Looking around, I found one other blog talking about getting a C182 checkout. And if you get the Cessna Pilot's Association 182 Buyer's Guide, it also has a description of getting a good checkout. This is an excellent booklet, and I highly recommend it if you are thinking about buying a C182.
The Cessna 182 is a great plane that can haul 4 people and baggage well. Depending on the weight of the people and baggage, you might not be able to carry full fuel, but the fuel tanks are often large (80+ gallons). In order to carry the extra weight, the C182 is a heavier plane to begin with and has a larger engine, a constant speed prop, and cowl flaps.
The way the C182 was designed, it is very hard if not impossible to get the Weight and Balance out of the CG envelope. The downside to this is that the plane is nose heavy. You will notice during flaring.
The C182 is roomier inside than a C172 also. That will make your wife and family happy. You aren't squeezed in and touching shoulders like you do in a C172. The back seat is amazing roomy. I fit my friend comfortably in the back who is 6' 8".
The C182 has a higher avionics panel and dash; this is due to fitting more avionics and a larger engine up front. Make sure you crank the seat up high and use a cushion if you need to. Your sight picture during landing will likely be a little different due to this.
Constant Speed Propeller and Cowl Flaps
One of the big questions for some is how hard is it to deal with constant speed propeller and cowl flaps. These really are not that big a deal. I haven't seen it described well for some reason though. There are lots of possible power setting combinations, but you don't use them all.
For each phase of flight, MP and RPM belong in different positions. But once you know it, it is easy. You do not change them that often. The throttle is the main thing you move.
The RPM will just be set at your personal phase of flight setting. On my 1974 C182P, I use full high RPM of 2600RPM at takeoff, 2450 RPM most other times which is top of the green RPM arc, sometimes 2200 RPM for descending fast which is bottom of the green RPM arc.
When you adjust the throttle during normal flight, you will be looking at manifold pressure (MP) usually. For takeoff, full throttle. On my 1974 C182P, I usually cruise at 20" MP and 2450 RPM which is 67% power; you will need to pick your own cruise settings. I descend at 15" which is the bottom of the green MP arc. On downwind or approaching the pattern, I usually go to 15" in level flight as well to slow down.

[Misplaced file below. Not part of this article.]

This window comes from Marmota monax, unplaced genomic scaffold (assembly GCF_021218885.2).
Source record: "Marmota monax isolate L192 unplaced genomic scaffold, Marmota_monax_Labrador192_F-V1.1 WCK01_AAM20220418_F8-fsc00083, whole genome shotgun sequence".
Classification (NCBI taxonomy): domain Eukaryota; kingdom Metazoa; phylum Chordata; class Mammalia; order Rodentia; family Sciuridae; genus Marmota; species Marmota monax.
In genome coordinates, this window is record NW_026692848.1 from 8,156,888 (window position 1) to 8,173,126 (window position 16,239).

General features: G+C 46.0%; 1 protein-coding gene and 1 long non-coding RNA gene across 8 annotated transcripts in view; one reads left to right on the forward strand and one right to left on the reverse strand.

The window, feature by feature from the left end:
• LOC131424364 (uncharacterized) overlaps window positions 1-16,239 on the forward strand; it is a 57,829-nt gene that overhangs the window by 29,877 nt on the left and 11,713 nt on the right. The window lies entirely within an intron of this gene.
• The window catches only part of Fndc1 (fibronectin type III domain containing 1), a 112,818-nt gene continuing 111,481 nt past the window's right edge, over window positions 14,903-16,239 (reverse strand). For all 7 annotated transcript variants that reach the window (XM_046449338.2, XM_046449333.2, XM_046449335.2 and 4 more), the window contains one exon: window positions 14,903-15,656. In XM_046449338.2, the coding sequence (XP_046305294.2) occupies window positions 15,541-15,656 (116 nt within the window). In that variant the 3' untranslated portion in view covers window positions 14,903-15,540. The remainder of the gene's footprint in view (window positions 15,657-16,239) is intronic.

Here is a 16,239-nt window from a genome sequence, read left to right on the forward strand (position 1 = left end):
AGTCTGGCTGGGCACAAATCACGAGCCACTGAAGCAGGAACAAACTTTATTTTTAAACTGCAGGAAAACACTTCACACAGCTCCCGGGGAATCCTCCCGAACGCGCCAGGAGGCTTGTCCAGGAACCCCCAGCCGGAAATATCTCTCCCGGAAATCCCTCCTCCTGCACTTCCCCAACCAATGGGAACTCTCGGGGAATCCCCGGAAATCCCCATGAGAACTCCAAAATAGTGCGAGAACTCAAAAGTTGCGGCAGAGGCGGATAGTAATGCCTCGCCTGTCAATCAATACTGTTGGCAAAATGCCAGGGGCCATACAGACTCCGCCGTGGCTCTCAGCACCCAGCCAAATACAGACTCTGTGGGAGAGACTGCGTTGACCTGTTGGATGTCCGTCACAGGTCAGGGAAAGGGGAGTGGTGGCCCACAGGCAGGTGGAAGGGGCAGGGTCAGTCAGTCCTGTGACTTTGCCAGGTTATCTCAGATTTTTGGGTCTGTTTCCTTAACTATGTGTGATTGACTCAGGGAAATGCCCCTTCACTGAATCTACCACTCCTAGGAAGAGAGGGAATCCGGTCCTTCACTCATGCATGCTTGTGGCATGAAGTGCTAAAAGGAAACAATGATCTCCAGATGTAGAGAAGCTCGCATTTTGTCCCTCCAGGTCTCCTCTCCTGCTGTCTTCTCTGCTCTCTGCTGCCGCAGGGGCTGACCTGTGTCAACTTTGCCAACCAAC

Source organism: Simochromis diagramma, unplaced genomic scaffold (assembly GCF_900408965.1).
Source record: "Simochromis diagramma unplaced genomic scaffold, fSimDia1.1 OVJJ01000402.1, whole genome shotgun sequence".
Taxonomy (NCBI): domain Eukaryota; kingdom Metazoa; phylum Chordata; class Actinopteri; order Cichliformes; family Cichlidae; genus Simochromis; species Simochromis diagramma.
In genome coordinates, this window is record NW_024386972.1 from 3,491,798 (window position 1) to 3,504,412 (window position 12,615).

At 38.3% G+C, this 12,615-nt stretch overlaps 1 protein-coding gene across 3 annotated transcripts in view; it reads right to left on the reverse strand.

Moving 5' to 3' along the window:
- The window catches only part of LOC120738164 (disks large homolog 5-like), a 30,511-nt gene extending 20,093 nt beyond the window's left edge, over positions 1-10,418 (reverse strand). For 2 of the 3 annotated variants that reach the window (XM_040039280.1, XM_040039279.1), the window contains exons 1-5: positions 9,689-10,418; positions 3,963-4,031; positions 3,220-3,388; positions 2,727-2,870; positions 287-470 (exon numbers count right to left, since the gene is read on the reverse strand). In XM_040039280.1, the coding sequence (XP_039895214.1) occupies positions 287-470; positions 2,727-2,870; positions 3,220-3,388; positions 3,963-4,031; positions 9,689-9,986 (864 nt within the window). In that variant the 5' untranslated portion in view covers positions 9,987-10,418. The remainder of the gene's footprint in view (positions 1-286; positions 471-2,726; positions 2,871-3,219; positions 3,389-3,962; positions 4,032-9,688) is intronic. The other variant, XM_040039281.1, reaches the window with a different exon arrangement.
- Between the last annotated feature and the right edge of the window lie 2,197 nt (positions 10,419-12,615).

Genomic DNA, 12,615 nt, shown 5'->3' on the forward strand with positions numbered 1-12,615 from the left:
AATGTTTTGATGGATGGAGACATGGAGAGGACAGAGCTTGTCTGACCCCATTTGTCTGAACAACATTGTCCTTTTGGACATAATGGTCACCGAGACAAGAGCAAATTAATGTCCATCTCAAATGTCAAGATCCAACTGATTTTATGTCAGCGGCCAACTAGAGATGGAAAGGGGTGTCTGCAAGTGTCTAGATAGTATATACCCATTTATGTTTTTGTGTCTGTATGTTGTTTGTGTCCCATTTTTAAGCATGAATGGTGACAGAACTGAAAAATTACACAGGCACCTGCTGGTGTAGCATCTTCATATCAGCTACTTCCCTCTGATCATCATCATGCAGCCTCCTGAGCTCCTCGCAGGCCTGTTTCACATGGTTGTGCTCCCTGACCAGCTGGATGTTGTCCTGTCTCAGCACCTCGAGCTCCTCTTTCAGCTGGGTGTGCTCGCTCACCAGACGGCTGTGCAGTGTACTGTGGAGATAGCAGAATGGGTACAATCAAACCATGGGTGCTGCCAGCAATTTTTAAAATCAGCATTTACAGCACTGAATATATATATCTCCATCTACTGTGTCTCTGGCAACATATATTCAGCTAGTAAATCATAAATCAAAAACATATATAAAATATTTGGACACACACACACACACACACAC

When you descend on base/final for landing, and you pull power below the green MP arc, the constant speed prop can no longer keep the RPMs so the RPM will drop as the MP drops. At this point, you can look at either the MP or the RPM for your power setting. I tend to look for around 1800 RPM, but my wife tends to look for around 10" MP. They will occur around the same time. The other thing is to just listen to the engine and look outside and feel what it should be.If you are flying IFR, you will want to determine your power settings for different phases there too. I use 17" approach, 12" ILS precision descent, 10" non-precision descent. I like to do this with 10 degrees flaps too.
For cowl flap usage, just open them when you are climbing with high power, or close them during cruise and descents.
I do a LCGUMPS (Lights, Carb heat, Cowl flaps, Gas, Undercarriage, Mixture, Prop, Safety) check at different phases of flight (takeoff, climb, cruise, descent, landing), not just at landing . That way I check prop and cowl flaps and other times occasionally.
That is some of the main points, but there is more... When ever you change your RPM, do it slowly at the lower power setting when possible, and other items... Your instructor will give you all the extra details and specifics for your plane. Different C182 models and years will also have slightly different MP and RPM settings that are mentioned in the POH.Takeoffs